Do you prefer macro or micro? Does development economics excite you in a way that economic history does not? Whatever you choose to do your dissertation on, you are going to have to live with it in the back of your mind for at least eight months. If you pick a topic that you don’t find interesting it is likely that this will come across to the examiner.
Can you do it?
A dissertation is a way in which you can show off your economic skills to an examiner. These can be broadly divided into three types (with the corresponding ‘dissertation section’ in brackets):
- Essay-based (Literature Review)
- Theory/mathematics (Model building/ manipulation)
- Empirics (Econometrics/ statistics)
Of course, any one topic can be tackled in different ways. But if the literature is heavily empirical, and you really want to avoid doing any econometrics (for instance), you might want to think carefully about your topic choice.
For example, the literature on the consumption function is heavily empirical so any investigation about consumption is likely to have an empirical slant as well. This is not a hard and fast rule: if you have a new theory or mathematical model to derive then this might take the place of some econometrics. But, in general, if the literature is heavily empirical then it is likely that your dissertation will have an empirical slant as well.
Some of the most exciting and seminal contributions in economics have been when economists have broached an entirely new field. Gary Becker won the Nobel Prize for introducing the economic rational-agent model to analyse household fertility decisions, for example. But an undergraduate dissertation is unlikely to do anything groundbreaking (and if you think you can, you should definitely discuss it with your supervisor first!)
Choosing a topic with a large literature is normally good: it means that you have something to discuss in a literature review (should you decide to have one). It also gives you ideas if you decide to build a model or different specifications to critique if you do some econometrics. A large literature should not be seen as ‘using up’ a topic: the more work that already exists, the more different papers you can use for inspiration.
There is nothing more frustrating than trying to track down data (except for possibly cleaning it) if you want to do some econometrics. See the empirical section for a list of data sources. Normally, macro data is more readily available than micro data. It’s best to ask your supervisor early on, and they can let you know before you commit to anything.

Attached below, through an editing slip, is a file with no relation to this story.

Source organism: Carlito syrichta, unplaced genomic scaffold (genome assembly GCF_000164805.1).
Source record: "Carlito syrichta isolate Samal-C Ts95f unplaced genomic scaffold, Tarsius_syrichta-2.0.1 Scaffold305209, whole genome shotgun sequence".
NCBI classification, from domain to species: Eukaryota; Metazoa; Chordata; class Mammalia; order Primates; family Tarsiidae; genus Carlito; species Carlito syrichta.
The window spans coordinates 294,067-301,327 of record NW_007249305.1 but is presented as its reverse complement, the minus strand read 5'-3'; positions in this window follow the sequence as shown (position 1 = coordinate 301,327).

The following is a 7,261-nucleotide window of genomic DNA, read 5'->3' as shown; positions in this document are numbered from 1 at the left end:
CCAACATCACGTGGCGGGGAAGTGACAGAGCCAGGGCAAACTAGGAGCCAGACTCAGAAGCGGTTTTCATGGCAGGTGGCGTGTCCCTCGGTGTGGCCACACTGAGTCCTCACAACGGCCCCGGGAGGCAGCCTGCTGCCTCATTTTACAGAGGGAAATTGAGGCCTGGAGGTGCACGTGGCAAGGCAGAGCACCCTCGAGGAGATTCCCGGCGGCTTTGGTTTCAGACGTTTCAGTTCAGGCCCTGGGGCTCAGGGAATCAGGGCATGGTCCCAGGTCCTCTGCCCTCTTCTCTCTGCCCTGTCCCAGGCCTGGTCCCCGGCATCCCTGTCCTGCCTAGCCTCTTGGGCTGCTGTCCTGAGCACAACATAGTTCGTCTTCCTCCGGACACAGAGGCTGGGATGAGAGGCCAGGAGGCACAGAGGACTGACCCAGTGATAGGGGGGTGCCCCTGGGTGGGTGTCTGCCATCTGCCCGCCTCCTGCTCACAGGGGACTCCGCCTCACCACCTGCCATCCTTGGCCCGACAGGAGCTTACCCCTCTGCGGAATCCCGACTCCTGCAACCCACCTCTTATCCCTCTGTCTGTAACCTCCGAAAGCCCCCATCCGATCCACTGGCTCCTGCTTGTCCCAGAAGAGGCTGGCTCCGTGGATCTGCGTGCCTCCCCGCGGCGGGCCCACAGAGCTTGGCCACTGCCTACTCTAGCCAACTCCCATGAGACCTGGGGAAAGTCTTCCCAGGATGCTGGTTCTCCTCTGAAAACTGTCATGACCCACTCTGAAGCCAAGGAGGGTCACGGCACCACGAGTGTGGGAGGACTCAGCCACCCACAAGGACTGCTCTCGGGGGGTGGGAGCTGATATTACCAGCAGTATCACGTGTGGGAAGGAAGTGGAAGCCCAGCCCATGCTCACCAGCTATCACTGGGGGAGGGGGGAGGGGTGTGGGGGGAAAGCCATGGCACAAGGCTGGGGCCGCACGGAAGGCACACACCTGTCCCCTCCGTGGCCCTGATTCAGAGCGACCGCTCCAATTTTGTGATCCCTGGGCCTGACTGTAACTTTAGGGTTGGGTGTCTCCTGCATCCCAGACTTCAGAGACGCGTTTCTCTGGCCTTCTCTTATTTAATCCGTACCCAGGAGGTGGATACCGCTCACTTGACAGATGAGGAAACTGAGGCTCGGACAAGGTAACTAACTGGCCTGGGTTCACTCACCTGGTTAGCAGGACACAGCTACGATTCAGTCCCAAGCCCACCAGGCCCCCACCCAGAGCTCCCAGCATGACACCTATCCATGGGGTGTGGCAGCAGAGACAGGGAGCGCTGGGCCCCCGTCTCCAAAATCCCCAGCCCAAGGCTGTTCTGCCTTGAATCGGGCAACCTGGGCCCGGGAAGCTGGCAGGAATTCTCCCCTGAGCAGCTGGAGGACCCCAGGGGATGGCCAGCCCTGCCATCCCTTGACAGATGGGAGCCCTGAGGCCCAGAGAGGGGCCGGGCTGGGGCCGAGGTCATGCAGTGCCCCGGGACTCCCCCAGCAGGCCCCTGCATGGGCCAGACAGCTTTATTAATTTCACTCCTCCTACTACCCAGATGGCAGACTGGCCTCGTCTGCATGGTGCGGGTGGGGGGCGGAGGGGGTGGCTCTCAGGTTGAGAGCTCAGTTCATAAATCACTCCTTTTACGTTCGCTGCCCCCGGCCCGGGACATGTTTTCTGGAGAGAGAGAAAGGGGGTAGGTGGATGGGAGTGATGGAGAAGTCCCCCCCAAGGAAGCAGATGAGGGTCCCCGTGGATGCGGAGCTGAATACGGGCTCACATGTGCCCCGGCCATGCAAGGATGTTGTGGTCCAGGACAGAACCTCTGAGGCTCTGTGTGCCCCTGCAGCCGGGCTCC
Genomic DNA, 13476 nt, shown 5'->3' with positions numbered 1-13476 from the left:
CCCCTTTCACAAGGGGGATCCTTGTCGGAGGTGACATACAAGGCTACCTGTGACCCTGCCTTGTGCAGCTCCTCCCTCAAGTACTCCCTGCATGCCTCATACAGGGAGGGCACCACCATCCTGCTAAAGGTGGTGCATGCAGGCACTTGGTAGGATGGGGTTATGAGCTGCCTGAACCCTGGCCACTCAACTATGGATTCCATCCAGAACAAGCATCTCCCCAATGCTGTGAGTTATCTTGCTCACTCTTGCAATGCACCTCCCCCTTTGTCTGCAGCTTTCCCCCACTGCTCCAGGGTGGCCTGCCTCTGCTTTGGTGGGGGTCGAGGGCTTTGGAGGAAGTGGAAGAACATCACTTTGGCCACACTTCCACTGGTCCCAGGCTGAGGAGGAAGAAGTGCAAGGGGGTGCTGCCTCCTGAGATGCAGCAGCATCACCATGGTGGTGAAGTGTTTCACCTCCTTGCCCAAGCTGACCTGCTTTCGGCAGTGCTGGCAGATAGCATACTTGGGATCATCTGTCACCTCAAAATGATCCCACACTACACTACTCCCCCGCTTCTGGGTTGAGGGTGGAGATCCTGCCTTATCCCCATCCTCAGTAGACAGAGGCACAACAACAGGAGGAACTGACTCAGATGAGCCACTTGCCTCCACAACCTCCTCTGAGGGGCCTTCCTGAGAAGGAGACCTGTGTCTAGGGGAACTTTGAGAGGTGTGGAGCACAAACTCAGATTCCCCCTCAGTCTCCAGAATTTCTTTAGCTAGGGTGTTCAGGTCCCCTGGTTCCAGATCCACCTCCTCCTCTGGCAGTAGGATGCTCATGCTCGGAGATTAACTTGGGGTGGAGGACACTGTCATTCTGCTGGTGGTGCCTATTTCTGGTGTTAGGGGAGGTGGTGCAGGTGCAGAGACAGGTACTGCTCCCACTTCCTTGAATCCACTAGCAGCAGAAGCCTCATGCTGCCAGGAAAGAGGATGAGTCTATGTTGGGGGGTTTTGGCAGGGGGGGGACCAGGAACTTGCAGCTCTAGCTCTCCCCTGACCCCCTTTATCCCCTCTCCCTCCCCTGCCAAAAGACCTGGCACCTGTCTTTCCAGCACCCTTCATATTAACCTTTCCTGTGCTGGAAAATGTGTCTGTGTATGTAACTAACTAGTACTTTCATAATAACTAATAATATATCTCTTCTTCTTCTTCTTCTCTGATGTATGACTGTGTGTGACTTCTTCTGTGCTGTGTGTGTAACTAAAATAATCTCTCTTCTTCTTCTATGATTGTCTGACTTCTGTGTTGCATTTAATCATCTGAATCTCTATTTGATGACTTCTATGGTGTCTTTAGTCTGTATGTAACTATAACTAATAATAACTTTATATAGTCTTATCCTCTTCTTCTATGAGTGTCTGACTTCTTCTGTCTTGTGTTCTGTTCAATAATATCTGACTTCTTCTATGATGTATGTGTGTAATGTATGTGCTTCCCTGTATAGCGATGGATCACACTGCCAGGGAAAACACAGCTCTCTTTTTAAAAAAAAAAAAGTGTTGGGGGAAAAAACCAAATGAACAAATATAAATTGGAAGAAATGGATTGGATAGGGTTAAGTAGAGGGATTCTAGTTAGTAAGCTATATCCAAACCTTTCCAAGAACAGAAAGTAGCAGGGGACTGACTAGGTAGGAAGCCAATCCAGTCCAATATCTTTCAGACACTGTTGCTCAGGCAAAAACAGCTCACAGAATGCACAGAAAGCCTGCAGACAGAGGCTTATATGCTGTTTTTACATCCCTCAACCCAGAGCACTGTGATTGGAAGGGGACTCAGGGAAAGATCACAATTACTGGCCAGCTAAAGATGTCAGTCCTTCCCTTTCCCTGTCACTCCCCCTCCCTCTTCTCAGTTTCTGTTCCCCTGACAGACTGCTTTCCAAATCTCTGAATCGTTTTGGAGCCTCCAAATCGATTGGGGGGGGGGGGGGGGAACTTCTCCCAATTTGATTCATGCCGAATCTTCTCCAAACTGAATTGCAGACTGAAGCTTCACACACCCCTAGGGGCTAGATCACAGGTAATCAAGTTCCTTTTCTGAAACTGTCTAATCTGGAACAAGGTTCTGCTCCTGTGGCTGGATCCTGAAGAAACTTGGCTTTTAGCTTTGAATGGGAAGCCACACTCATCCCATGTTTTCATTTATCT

One of the major potential advantages of a dissertation is that the extra knowledge that you will gain can look very impressive if included in an exam answer. What’s more, lecture material can usually provide a useful basis for thinking about a topic before you have started researching the literature yourself. Lecture handouts often contain ‘further reading’ sections at the end; and even if they do not, your lecturer should be able to point you in the direction of the key papers.
Having said this, there is a danger in becoming too specialised: in particular, you probably want to make sure that you have enough variety left so that you find your dissertation interesting enough to put effort into. Happily, in practice, there is sufficient variety within each examined module that this is not usually a problem.
This is less important than it first appears, but probably should be included as a matter of completeness. An undergraduate dissertation can normally be successfully supervised by most members of an economics faculty, regardless of specialism.
Having said that getting a specialist to supervise you is always desirable, but it is normally not crucial. The only exception to this is if you are doing some advanced econometrics or computer modelling and would like some advice: some economists received their training long before the latest econometric techniques were taught (or even discovered) so it might be worth vetting potential supervisors before you approach them.